Eloko is a dwarf-like creature that lives in the forests of the Democratic Republic of Congo. They are believed to be the spirits of ancestors of the people living there. Legend has it that they haunt the forest because they have some grudge to settle with the living and are generally quite vicious. Biloko (plural) live in the densest and darkest part of the rain forest in the former central Zaïre, jealously and ferociously guarding their treasures: the game and the rare fruits of the forest. Only intrepid hunters are said to enter the deepest forest and survive, because in order to be successful, hunters have to possess strong magic, without which they would never see any game at all. There are many tales about wives who insist upon joining their husbands in the forest only to faint as soon as they see their first Eloko. The Biloko live in hollow trees and are dressed only in leaves. They have no hair; only grass grows on their bodies; they have piercing eyes, snouts with mouths that can be opened wide enough to admit a human body, alive or dead, and long, sharp claws.
Gnomes are small, celestial creatures which were prudish women in their past-lives, and now spend all of eternity looking out for prudish women (in parallel to the guardian angels in Catholic belief). Other uses of the term gnome remain obscure until the early 19th century, when it is taken up by authors of Romanticist collections of fairy tales and becomes mostly synonymous with the older word goblin.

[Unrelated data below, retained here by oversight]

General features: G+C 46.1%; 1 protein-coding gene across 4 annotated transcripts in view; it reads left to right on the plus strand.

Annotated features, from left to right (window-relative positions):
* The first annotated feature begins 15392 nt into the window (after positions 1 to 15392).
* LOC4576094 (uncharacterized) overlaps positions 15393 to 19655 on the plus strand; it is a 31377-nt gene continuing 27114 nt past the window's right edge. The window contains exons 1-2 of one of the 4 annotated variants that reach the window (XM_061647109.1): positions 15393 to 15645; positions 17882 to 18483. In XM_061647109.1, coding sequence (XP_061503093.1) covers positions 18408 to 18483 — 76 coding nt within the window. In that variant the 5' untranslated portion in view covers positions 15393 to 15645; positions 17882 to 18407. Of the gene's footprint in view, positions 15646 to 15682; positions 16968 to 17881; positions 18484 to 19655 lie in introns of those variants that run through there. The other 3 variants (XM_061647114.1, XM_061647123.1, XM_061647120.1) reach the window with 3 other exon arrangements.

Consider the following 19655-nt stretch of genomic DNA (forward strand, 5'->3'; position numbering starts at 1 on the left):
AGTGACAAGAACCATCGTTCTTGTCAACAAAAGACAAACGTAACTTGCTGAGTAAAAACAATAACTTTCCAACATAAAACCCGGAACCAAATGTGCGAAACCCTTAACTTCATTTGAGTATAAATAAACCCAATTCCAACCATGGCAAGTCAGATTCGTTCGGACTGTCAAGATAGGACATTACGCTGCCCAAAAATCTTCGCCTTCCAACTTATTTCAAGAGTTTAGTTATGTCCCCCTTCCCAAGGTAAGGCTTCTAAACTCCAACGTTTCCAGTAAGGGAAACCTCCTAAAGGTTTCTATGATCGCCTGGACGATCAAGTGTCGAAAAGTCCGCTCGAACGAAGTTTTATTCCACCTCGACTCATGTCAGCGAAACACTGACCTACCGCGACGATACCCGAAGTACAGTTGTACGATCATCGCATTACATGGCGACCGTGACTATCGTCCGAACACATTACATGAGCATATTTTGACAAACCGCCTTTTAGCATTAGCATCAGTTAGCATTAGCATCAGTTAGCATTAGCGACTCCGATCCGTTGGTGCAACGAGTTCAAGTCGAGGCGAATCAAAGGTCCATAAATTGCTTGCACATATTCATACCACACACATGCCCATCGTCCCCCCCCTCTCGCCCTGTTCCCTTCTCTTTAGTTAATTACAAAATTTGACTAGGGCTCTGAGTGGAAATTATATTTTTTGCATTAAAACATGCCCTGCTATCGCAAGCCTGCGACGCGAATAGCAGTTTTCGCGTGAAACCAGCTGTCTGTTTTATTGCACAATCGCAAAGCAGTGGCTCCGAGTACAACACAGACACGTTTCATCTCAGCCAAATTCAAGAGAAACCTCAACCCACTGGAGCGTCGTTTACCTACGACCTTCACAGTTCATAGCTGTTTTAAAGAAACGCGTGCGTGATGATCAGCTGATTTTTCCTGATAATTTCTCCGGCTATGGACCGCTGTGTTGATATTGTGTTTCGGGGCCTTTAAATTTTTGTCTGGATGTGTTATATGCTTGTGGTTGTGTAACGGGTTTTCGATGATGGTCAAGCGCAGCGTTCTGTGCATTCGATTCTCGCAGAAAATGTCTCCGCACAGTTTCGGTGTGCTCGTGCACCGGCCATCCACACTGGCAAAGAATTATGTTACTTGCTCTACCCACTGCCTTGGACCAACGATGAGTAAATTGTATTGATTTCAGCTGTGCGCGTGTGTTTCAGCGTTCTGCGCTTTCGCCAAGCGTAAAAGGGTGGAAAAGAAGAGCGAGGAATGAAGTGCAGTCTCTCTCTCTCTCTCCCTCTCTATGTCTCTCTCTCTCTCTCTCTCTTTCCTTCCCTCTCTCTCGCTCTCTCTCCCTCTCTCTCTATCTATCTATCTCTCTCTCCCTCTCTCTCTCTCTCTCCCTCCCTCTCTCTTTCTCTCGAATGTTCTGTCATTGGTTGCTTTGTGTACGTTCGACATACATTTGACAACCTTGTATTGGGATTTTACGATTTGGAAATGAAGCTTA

Koro-pok-guru are a race of small people in folklore of the Ainu people of the northern Japanese islands. The Ainu believe that the koro-pok-guru were the people who lived in the Ainu’s land before the Ainu themselves lived there. They were short of stature, agile, and skilled at fishing. They lived in pits with roofs made from butterbur leaves. Long ago, the koro-pok-guru were on good terms with the Ainu, and would send them deer, fish, and other game and exchange goods with them. The little people hated to be seen, however, so they would stealthily make their deliveries under cover of night. One day, a young Ainu man decided he wanted to see a koro-pok-guru for himself, so he waited in ambush by the window where their gifts were usually left. When a koro-pok-guru came to place something there, the young man grabbed it by the hand and dragged it inside. It turned out to be a beautiful koro-pok-guru woman, who was so enraged at the young man’s rudeness that her people have not been seen since. Their pits, pottery, and stone implements, the Ainu believe, still remain scattered about the landscape.
A leprechaun is usually depicted as a little bearded man, wearing a coat and hat, who partakes in mischief. They are solitary creatures who spend their time making and mending shoes and have a hidden pot of gold at the end of the rainbow. If captured by a human, the leprechaun has the magical power to grant three wishes in exchange for their freedom.] Leprechaun-like creatures rarely appear in Irish mythology and only became prominent in later folklore. Modern depictions of leprechauns are largely based on derogatory 19th century caricatures and stereotypes of the Irish.